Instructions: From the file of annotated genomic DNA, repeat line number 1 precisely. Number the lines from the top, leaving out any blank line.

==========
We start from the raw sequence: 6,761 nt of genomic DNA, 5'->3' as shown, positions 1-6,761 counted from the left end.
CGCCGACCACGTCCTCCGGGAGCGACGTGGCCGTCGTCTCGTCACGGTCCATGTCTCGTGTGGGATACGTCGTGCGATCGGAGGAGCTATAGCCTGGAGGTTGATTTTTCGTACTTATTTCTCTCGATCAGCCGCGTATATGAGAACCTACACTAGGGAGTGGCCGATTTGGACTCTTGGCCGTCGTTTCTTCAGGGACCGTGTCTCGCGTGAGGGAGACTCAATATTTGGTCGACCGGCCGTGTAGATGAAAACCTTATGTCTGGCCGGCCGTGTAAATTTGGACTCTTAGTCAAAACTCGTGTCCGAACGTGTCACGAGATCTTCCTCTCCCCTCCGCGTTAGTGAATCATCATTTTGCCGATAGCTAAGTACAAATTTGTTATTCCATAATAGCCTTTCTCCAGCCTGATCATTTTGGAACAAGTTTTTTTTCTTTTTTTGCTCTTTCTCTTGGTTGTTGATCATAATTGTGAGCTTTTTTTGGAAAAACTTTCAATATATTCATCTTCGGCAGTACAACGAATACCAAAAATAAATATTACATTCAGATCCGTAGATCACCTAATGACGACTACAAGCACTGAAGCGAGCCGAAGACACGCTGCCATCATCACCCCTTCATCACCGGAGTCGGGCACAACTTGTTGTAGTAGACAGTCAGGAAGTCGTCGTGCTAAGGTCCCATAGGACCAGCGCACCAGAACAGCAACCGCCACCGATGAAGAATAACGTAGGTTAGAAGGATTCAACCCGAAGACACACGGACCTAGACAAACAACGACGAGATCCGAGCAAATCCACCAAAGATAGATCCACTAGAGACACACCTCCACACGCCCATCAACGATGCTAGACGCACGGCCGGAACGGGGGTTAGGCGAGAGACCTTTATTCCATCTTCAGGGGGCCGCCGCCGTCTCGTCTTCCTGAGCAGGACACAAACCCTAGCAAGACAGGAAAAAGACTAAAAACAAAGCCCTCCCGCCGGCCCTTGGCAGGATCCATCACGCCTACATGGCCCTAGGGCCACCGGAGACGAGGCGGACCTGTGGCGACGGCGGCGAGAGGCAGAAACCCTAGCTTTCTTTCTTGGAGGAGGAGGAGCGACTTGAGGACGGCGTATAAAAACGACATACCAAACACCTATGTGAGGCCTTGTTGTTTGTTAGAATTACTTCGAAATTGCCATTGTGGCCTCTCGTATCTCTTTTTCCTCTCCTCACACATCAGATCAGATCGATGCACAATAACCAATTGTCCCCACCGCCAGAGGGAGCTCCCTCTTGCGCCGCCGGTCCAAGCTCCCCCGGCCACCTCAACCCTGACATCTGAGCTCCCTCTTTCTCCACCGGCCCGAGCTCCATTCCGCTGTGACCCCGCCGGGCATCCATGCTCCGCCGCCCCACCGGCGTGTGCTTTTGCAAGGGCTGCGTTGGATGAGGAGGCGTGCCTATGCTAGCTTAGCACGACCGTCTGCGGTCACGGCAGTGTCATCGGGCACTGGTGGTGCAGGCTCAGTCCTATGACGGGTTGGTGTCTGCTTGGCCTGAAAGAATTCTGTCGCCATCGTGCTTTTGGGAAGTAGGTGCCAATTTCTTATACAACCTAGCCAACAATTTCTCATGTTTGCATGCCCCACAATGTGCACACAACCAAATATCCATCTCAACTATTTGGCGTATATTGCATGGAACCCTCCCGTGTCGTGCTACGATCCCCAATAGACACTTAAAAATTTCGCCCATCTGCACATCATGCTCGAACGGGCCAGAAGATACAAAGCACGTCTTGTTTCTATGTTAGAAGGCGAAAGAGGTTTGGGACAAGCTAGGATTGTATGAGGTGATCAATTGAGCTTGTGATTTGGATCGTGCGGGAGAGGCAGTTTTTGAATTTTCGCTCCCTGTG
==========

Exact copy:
We start from the raw sequence: 6,761 nt of genomic DNA, 5'->3' as shown, positions 1-6,761 counted from the left end.